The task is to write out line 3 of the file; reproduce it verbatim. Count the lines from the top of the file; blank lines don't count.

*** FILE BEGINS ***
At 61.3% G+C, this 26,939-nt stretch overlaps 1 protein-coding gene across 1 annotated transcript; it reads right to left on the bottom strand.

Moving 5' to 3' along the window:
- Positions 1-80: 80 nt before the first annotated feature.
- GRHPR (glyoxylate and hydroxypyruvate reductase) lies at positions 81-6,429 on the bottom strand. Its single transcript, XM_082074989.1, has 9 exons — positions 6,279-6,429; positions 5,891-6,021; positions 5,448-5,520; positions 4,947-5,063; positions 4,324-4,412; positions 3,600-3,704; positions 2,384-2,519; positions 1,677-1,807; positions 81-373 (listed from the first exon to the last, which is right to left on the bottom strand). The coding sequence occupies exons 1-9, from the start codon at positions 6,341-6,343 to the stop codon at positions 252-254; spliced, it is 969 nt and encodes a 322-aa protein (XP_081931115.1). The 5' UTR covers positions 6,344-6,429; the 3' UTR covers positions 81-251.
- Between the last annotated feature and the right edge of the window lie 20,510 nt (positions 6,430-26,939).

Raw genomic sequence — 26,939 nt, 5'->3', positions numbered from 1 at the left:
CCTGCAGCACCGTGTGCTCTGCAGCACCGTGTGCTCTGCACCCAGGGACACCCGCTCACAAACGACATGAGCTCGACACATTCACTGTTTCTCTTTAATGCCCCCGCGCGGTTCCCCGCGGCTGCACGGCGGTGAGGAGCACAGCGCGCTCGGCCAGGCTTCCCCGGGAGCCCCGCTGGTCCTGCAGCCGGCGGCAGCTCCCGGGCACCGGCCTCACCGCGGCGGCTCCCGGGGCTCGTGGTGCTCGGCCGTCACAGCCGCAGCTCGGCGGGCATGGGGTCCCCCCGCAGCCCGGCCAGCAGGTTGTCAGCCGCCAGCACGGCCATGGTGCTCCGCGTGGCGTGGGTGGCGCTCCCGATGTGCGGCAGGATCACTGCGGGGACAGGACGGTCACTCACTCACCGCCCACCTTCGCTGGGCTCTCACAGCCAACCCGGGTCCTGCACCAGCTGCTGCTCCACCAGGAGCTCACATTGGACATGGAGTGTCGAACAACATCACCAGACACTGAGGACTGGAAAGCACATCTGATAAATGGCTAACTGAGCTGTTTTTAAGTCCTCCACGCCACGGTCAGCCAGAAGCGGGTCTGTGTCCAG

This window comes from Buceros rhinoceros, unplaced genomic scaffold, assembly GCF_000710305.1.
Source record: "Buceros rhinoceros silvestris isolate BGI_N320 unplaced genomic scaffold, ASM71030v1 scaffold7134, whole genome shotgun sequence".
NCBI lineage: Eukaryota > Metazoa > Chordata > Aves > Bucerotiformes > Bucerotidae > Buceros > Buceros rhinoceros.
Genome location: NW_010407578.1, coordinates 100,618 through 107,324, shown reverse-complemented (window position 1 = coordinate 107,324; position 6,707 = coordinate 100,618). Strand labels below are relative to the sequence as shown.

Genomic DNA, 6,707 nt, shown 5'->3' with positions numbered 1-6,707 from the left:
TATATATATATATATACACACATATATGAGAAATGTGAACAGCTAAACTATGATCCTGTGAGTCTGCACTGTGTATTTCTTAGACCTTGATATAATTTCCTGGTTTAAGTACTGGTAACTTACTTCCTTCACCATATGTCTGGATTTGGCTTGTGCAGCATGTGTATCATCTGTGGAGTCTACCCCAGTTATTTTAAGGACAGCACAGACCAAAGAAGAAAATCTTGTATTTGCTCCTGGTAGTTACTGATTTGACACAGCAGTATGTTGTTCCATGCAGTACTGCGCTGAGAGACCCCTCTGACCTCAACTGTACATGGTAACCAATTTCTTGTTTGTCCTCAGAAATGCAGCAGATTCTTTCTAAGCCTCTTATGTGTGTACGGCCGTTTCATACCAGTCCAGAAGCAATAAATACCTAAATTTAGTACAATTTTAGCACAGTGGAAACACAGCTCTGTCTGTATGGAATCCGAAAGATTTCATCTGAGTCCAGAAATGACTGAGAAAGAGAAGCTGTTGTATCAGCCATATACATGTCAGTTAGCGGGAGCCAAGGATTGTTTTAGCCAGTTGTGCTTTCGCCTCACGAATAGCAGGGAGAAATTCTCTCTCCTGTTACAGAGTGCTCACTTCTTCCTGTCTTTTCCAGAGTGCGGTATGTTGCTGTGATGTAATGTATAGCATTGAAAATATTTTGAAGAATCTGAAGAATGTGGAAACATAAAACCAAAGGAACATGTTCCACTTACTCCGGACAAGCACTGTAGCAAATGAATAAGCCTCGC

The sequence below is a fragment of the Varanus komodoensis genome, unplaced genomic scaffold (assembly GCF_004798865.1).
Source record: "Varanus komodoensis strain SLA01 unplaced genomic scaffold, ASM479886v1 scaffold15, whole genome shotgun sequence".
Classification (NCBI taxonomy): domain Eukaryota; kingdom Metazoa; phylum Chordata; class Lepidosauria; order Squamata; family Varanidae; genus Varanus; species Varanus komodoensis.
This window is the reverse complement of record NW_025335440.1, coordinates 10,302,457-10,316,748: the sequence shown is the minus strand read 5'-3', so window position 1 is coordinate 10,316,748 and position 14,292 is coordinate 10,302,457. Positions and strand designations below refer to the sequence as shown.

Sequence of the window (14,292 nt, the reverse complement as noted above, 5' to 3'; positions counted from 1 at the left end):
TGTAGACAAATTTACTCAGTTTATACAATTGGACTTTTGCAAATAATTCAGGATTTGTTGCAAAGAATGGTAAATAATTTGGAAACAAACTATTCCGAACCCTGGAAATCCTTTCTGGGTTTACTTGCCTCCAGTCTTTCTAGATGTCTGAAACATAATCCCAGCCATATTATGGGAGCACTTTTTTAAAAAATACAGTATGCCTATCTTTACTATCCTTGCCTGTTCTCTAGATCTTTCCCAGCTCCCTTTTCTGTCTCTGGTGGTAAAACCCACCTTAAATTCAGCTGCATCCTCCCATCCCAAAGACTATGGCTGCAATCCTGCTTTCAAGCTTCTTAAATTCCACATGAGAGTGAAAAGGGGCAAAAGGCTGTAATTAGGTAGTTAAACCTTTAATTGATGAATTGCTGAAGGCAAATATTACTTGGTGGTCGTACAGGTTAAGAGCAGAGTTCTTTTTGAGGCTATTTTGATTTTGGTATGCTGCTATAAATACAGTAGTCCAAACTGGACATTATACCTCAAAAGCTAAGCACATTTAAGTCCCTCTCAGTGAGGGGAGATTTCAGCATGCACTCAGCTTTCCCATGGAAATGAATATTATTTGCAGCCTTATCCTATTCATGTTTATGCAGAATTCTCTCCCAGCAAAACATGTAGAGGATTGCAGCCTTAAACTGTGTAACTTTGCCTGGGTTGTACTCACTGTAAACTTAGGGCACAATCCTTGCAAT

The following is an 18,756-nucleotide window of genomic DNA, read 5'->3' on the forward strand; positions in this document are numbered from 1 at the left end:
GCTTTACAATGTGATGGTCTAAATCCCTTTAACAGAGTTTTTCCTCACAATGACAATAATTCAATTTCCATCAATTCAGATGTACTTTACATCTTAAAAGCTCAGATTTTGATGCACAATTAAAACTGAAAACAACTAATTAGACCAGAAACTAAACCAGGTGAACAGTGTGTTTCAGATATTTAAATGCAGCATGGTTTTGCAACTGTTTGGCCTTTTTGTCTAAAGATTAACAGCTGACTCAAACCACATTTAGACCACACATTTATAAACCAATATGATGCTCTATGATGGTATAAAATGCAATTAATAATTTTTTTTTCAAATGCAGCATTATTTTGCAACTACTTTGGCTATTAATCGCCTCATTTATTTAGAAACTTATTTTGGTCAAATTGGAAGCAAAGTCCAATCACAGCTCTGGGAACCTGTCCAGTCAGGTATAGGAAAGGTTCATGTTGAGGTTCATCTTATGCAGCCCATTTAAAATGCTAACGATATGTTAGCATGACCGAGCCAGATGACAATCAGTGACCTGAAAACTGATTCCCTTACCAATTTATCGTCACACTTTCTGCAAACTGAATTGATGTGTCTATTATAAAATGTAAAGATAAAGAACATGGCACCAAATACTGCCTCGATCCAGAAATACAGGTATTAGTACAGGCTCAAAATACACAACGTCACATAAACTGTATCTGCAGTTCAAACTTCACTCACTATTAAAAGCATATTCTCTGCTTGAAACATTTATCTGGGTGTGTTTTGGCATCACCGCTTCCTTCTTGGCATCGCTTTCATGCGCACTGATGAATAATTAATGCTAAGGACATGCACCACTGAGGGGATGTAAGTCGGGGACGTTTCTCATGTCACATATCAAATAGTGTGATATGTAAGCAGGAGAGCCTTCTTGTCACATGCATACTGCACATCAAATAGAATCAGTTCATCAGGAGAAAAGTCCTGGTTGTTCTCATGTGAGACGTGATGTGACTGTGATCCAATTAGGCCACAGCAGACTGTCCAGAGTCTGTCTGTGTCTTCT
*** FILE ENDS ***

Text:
- Positions 1-80: 80 nt before the first annotated feature.